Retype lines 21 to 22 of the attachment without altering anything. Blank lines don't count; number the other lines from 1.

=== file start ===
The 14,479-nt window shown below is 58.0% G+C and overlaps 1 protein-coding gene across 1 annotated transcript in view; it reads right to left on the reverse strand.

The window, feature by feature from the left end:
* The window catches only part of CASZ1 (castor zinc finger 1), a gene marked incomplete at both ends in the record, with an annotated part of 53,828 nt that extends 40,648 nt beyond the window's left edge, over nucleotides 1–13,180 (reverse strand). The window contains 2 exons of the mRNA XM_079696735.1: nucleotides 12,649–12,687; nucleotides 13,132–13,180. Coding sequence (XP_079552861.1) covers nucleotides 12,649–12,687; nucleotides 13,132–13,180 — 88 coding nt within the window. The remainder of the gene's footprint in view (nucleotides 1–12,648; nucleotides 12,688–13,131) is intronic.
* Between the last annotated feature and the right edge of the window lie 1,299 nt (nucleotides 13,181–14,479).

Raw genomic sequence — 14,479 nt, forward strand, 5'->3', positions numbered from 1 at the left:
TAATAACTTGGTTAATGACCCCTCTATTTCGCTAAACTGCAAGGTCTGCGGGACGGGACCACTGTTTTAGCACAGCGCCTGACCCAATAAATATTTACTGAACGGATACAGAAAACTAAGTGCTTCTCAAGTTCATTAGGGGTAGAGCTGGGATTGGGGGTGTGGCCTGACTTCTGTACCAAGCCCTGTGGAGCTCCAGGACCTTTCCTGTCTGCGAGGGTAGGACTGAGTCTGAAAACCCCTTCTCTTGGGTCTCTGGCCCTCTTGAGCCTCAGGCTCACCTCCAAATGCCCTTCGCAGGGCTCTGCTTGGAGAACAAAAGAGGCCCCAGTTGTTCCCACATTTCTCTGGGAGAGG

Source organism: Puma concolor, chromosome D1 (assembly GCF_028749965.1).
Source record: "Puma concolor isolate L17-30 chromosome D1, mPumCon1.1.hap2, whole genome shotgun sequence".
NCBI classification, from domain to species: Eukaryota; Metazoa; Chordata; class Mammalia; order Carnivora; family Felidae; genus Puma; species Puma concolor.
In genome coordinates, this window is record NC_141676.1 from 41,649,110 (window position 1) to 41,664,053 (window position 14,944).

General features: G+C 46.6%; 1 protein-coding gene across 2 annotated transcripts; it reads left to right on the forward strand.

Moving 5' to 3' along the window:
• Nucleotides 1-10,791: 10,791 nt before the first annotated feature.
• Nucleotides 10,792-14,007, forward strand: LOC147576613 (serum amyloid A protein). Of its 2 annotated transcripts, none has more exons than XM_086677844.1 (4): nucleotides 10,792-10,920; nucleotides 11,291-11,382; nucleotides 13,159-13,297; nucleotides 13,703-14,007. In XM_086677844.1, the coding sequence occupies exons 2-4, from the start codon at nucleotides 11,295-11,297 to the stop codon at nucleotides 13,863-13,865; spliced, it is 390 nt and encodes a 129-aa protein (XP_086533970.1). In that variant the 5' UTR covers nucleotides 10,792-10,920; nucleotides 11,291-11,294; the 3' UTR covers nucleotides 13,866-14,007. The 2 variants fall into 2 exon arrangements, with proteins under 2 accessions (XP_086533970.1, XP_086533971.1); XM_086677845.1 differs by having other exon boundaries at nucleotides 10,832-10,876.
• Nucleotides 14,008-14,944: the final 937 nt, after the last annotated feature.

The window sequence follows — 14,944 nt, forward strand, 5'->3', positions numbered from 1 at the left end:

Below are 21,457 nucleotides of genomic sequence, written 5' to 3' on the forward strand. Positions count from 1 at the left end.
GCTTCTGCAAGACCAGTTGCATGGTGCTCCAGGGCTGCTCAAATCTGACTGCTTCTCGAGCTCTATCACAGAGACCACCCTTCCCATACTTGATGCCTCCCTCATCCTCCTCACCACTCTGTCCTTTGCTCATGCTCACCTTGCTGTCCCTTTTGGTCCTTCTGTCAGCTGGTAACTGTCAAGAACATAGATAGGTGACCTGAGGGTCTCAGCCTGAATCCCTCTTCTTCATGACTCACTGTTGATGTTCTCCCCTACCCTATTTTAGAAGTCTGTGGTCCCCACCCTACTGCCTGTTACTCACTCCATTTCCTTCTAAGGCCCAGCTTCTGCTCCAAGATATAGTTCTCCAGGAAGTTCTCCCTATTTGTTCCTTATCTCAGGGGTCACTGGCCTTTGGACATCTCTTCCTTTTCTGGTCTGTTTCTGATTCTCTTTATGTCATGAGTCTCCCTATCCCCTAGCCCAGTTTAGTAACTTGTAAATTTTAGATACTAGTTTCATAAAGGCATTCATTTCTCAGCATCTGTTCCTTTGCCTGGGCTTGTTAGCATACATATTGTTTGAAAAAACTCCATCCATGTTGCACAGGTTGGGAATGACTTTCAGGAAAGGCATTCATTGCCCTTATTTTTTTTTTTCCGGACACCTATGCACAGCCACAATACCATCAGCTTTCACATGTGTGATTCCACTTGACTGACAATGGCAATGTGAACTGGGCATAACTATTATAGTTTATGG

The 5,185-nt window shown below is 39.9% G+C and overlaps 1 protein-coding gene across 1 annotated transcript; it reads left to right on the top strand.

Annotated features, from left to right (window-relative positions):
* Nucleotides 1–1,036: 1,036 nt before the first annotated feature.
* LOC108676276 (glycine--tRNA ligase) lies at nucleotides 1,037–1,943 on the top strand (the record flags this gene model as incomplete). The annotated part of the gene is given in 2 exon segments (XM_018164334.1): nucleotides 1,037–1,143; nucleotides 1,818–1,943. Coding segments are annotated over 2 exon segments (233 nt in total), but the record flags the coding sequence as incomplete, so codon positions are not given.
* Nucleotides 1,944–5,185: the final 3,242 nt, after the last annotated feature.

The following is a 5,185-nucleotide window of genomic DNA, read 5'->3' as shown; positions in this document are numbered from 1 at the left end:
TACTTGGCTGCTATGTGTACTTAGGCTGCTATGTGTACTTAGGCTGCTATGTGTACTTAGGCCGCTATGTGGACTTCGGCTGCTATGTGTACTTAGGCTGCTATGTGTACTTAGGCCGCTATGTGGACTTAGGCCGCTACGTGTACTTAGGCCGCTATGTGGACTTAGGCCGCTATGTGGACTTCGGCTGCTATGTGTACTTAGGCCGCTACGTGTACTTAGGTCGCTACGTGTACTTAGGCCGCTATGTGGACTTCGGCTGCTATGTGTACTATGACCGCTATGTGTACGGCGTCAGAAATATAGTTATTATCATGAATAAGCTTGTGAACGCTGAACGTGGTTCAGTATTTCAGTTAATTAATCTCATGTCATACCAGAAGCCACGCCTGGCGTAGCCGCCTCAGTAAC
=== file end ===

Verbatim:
* Nucleotides 1–1,036: 1,036 nt before the first annotated feature.
* LOC108676276 (glycine--tRNA ligase) lies at nucleotides 1,037–1,943 on the top strand (the record flags this gene model as incomplete). The annotated part of the gene is given in 2 exon segments (XM_018164334.1): nucleotides 1,037–1,143; nucleotides 1,818–1,943. Coding segments are annotated over 2 exon segments (233 nt in total), but the record flags the coding sequence as incomplete, so codon positions are not given.